In contrast to her arguably diminutive stature, Dr. Judy Chandler's contribution to the Department of Physical Education and Sport (PES) and Central Michigan University nears monumental. With expertise in adapted and developmental physical education, Dr. Chandler primarily teaches courses in adapted physical education, motor development, and elementary methods. Her experience teaching in, and working with public schools has enabled her to periodically and adeptly cover courses in teaching methods and curriculum. Above and beyond her teaching load, Dr. Chandler has served on stints as Coordinator of Graduate Studies and Pedagogy Division Director for the department.
Currently a full professor at Central Michigan University, Dr. Chandler earned her doctorate at the University of Missouri. She has been a faculty member at CMU since 2001. Her professional experiences include faculty positions at Wichita State University and the University of Kansas and 15 years of public school teaching. She also served as a product consultant for Cramer Products' Research and Development in the Adapted Physical Education Sports Equipment Division. Her current lines of research are in screening children's physical activity, fitness, and nutrition patterns and advocating for children and youth with moderate to severe disabilities.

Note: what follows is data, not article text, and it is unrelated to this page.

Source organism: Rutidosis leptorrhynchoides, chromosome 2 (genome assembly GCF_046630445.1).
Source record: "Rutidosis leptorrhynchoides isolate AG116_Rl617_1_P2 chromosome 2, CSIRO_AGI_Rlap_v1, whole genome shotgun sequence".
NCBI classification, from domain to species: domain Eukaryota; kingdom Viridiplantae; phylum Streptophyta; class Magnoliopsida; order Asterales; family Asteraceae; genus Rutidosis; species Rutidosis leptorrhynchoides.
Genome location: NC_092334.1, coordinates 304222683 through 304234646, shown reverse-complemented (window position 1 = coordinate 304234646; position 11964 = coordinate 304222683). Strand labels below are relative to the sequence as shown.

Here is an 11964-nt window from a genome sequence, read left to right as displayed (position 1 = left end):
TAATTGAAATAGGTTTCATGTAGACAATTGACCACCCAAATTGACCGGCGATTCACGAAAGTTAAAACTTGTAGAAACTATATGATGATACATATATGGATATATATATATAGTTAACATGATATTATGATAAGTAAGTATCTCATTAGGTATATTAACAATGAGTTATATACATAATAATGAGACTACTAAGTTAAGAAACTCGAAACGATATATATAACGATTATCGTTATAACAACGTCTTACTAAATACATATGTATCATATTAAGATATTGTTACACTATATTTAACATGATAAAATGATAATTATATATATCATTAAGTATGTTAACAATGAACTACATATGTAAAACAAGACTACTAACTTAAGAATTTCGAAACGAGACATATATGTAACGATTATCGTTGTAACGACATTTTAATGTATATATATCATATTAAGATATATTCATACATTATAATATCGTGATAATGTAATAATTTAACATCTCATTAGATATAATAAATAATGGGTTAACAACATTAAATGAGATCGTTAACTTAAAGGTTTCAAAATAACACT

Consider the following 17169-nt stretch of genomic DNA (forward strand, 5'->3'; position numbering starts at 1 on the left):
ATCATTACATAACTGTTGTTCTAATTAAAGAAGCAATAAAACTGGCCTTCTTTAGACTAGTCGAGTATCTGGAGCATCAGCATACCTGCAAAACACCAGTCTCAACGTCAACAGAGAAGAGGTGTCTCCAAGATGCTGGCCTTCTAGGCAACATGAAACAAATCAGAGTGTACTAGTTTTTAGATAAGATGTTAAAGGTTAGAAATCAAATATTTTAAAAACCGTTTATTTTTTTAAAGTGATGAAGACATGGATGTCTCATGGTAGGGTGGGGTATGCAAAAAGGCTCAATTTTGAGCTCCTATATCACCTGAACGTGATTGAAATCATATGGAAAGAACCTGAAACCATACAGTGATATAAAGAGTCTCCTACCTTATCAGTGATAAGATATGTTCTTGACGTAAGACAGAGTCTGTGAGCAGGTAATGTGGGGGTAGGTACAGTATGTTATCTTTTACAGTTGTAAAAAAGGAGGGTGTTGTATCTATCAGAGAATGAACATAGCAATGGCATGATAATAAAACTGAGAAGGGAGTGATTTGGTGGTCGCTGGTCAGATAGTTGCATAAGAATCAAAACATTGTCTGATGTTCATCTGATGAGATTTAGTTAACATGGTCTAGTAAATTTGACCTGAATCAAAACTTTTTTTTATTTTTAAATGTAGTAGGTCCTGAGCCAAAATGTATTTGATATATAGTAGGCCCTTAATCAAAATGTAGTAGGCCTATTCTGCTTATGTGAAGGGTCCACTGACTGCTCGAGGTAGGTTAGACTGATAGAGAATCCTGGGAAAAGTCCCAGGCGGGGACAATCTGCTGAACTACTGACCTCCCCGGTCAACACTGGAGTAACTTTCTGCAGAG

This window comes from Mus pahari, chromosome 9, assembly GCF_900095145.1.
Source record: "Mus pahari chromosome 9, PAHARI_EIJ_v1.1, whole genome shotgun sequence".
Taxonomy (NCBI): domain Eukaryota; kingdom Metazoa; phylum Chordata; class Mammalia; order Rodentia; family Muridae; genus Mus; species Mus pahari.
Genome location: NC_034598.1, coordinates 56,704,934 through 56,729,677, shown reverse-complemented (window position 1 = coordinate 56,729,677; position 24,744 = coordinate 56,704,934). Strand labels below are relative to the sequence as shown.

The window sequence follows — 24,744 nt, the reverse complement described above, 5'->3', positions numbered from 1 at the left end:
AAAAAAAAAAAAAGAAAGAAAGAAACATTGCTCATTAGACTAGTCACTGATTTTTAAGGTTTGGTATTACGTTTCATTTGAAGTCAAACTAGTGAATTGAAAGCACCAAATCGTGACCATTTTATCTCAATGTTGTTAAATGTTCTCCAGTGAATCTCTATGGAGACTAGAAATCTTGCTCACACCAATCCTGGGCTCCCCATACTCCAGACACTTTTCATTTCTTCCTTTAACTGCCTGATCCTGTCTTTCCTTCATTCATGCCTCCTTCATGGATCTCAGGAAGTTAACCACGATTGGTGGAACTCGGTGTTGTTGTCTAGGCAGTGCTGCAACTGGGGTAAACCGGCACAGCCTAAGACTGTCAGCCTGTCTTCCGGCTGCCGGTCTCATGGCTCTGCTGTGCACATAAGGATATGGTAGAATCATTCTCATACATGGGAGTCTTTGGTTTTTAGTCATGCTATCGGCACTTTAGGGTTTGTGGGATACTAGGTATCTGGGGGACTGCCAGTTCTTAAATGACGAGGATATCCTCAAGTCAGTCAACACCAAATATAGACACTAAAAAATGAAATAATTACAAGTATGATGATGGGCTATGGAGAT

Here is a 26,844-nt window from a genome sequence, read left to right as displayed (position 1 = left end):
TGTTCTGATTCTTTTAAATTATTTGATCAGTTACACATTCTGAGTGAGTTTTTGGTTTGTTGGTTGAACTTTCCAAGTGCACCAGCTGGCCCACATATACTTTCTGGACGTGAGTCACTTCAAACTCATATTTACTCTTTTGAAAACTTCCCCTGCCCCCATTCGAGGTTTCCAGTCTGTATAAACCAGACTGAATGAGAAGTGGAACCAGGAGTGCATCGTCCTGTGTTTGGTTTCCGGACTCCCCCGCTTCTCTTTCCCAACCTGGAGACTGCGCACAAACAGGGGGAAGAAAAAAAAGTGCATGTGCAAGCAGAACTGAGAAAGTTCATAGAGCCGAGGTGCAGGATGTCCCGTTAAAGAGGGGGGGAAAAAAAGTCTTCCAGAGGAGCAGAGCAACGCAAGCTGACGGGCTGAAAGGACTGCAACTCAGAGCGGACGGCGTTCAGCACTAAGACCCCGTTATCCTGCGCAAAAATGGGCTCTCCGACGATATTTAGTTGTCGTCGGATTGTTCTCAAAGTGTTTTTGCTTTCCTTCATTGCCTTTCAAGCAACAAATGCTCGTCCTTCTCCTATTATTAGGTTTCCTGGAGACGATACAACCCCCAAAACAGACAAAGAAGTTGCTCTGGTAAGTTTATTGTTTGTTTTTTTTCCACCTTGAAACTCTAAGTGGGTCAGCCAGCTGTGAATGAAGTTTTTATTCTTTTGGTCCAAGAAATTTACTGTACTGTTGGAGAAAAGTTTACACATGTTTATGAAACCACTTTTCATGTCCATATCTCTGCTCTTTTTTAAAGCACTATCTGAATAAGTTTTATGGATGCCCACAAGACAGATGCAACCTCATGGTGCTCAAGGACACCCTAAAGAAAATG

Dr. Chandler's unique and important contribution to the department extends beyond the classroom and is evidenced by her relationships with students outside of the classroom. Her interest in the well-being of students and her compassionate demeanor draws students to her. This is evidenced by the aggregate of students who constantly frequent her office, by how quickly her stockpile of candies on her desk disappears, and by the number of graduates who maintain contact with her through her Facebook page.
As one of the senior statesmen in the Department, Dr. Chandler has been instrumental in reshaping the physical education teacher preparation program. Her contributions include a role in updating the curriculum, and selecting and hiring young junior faculty. She now sees her roles as continuing to be an advocate for students with disabilities, helping shape future physical educators, and mentoring junior faculty as they begin shaping their careers.